Washington lowers the boom on distracted driving
The days of holding your cellphone in front of your face while driving are coming to an end.
Drivers have about two weeks to get used to the tough new distracted driving laws passed by the Legislature.
This law wasn’t supposed to go into effect until 2019, but Governor Jay Inslee pushed that up by two years. The rules change July 23.
Here’s the bottom line: If you have your phone in your hand, you’re breaking the law. No more phone-to-mouth with speaker option. No more checking Facebook, Twitter or your email while sitting at a red light.
Most of the things you used to enjoy on your phone while driving are now illegal.
Drivers can still begin navigation or answer a phone call, but only if they can do so with a single swipe or button push.
Washington State Patrol Trooper Rick Johnson says all of your social media should be handled before you start your vehicle.
“What we really want people to do is everything they need to do on their phone, do it before they start driving … You can’t hold the phone in your hand.”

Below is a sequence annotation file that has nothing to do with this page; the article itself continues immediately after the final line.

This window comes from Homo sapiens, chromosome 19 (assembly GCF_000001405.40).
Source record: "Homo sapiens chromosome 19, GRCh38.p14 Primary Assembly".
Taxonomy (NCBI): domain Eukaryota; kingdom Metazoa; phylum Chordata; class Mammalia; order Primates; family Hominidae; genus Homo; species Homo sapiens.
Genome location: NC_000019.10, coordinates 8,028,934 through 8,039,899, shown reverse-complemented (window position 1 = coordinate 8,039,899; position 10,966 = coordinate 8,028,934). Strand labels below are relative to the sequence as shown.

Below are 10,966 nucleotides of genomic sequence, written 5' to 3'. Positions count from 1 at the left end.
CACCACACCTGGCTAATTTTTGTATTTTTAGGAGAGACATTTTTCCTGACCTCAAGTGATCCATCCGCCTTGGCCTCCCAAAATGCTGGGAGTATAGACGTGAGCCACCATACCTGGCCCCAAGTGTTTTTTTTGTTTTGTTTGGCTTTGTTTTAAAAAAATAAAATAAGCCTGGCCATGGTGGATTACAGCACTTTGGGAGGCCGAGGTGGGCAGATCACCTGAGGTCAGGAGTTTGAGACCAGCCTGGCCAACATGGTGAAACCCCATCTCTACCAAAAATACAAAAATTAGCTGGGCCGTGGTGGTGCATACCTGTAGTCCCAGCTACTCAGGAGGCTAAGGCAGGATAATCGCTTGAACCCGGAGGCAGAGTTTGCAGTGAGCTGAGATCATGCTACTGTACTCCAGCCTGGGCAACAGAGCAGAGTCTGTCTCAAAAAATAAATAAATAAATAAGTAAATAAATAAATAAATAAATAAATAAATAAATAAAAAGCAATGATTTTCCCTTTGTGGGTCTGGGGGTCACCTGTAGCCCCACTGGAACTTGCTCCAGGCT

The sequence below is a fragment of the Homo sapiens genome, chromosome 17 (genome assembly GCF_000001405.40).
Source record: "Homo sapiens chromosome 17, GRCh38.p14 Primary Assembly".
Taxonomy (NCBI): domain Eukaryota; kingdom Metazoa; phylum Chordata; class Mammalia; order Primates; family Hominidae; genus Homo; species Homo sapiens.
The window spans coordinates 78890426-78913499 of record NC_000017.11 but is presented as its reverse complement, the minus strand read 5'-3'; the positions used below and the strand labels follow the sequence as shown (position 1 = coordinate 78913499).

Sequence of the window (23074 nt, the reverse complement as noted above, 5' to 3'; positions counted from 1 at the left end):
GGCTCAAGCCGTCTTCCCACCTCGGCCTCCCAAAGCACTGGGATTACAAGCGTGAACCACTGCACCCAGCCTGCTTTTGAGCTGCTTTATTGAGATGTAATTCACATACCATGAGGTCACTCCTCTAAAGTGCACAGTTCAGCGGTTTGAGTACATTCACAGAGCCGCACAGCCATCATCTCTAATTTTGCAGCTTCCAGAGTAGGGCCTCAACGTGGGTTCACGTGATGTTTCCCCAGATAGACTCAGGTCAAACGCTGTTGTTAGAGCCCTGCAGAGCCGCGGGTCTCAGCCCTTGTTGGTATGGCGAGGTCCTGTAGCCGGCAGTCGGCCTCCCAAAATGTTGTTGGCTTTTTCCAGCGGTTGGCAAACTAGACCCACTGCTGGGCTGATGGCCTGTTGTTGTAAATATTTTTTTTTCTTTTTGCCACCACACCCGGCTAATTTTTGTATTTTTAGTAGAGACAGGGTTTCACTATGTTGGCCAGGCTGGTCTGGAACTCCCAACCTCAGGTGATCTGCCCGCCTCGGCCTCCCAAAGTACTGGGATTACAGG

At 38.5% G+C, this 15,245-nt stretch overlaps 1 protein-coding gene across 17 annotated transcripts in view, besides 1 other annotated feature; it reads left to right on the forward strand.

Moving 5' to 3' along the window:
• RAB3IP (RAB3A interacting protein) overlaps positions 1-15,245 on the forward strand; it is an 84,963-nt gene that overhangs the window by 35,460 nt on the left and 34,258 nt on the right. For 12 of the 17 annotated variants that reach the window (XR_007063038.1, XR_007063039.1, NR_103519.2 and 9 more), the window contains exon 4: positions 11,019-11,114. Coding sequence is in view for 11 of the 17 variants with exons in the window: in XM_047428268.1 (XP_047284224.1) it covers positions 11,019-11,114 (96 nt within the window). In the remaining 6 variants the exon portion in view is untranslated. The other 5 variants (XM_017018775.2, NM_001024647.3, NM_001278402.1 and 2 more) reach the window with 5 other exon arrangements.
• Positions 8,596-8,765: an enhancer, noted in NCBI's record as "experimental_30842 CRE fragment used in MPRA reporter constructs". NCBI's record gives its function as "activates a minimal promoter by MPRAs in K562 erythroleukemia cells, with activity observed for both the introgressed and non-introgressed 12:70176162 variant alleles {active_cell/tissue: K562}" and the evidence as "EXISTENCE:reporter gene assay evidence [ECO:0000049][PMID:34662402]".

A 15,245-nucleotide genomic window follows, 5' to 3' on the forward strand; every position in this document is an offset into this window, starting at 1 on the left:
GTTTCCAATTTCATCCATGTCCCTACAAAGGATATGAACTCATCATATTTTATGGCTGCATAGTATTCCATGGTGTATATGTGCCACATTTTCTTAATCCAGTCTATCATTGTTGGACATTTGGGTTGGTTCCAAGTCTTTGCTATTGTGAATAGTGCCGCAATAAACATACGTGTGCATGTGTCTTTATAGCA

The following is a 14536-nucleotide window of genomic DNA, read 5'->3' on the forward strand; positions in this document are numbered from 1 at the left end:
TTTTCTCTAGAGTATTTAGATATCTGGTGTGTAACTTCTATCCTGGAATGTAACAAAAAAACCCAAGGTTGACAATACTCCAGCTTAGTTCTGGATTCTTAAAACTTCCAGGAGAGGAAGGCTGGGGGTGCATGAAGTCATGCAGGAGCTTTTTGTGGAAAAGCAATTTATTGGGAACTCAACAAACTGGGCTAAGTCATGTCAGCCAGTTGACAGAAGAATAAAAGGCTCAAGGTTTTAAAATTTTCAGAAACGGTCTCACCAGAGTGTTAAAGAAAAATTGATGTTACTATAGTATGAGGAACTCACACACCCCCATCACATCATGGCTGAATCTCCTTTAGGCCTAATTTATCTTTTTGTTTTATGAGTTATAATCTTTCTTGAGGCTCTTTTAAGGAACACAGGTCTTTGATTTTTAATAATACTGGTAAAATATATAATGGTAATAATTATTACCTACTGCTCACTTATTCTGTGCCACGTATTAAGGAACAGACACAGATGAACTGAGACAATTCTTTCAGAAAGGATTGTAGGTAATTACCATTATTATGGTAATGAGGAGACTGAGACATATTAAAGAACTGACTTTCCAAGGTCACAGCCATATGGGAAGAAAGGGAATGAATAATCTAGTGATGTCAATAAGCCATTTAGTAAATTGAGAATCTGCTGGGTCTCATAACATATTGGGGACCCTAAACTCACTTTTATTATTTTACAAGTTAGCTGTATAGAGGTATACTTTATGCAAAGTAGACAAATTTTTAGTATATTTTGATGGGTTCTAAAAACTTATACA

No more snapping pictures or taking video behind the wheel. You can still use a cellphone cradle, mounted to your dash, as long as you only need one touch to do what you need.
“As long as they’re not blocking your vision … they’re OK,” Johnson explained.
But it’s not just cellphone distractions that could get you a ticket. All distractions are going to be watched closely.
“Back when I first started driving, the distraction was the people in the car. We didn’t have smartphones — cellphones. Eating can be a distraction. Kids can be a distraction. Pay attention to your driving.”
But you can’t be pulled over just for those non-cellphone distractions unless you’re breaking a law.
“If you’re eating your foot-long and we’re behind you and you’re drifting out of your lane trying to keep the mustard from falling on your lap, that is a primary offense if you’re violating the lane travel law.”
A ticket for a cellphone distraction will run you $136. It increases to $235 on a second ticket. It will cost you $30 if you’re hit with a secondary distracted offense.
Some agencies plan an education or grace period to help you adjust to the new rules. Others do not. The Washington State Patrol won’t start issuing tickets until January. The King County Sheriff’s office will lower the boom immediately.